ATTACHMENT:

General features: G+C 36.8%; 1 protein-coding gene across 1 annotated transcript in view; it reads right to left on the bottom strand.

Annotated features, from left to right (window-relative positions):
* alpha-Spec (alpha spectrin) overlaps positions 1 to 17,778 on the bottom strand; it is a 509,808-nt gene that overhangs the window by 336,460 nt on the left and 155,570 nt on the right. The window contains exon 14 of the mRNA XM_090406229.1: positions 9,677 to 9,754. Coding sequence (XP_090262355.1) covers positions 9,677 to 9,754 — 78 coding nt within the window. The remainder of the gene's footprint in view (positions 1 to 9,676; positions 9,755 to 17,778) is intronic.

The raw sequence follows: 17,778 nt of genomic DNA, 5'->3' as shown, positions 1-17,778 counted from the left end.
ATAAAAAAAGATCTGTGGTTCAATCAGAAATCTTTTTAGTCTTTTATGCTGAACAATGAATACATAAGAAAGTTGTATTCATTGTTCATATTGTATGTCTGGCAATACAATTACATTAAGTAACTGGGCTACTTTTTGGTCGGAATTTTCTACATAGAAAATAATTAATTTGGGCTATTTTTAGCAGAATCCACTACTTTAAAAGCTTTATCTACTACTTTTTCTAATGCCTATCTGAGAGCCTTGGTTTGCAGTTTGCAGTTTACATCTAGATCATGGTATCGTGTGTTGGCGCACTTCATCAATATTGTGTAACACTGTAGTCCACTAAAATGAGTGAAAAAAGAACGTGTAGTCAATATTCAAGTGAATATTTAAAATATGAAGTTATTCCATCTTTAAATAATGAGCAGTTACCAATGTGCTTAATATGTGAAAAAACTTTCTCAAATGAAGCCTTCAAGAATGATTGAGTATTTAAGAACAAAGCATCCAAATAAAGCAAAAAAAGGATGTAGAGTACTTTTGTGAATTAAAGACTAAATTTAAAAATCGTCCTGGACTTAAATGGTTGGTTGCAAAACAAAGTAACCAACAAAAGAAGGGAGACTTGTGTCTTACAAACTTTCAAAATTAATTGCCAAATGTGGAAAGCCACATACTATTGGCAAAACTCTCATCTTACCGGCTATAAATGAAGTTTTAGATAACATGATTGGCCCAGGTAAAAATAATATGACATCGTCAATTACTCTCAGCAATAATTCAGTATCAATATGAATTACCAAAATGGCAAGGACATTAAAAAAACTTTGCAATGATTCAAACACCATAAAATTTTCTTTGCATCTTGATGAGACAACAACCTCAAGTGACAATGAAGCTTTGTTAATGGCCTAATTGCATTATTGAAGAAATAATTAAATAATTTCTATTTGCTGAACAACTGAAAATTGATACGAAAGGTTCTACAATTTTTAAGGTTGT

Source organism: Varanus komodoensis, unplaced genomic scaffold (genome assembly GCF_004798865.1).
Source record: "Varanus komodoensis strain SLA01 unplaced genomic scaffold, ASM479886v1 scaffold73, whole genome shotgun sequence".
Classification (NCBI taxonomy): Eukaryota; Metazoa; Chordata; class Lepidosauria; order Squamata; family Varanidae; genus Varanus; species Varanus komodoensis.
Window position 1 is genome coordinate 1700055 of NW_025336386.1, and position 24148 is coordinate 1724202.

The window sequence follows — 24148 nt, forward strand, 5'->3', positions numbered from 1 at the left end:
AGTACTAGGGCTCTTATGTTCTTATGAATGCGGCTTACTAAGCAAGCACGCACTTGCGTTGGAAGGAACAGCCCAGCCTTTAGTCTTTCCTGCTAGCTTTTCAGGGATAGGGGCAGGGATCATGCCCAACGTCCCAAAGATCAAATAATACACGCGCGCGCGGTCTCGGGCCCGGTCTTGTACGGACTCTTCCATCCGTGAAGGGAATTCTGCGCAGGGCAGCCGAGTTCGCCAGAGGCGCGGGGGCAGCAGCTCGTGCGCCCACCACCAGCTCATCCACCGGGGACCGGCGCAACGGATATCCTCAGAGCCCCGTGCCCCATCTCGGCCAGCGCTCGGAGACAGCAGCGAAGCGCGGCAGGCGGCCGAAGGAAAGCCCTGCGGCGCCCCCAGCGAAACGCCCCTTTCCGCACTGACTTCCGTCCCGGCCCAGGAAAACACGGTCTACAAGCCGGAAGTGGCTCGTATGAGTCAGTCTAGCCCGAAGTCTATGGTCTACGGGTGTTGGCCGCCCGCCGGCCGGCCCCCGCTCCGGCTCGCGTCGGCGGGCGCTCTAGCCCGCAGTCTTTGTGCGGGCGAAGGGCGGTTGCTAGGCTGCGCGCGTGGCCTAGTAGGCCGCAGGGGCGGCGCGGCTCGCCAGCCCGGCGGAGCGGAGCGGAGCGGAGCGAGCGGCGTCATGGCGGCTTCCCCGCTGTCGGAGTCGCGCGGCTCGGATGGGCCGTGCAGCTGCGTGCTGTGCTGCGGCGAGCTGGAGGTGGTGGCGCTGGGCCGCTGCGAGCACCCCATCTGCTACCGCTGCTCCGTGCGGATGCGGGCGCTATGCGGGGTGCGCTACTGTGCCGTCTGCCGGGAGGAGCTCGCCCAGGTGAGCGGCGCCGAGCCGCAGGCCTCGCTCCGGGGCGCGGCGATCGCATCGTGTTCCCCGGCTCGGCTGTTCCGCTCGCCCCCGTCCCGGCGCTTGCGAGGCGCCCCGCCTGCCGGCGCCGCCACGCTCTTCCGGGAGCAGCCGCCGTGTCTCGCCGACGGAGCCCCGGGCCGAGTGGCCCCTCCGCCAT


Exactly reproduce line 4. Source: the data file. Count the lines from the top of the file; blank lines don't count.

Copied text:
The raw sequence follows: 17,778 nt of genomic DNA, 5'->3' as shown, positions 1-17,778 counted from the left end.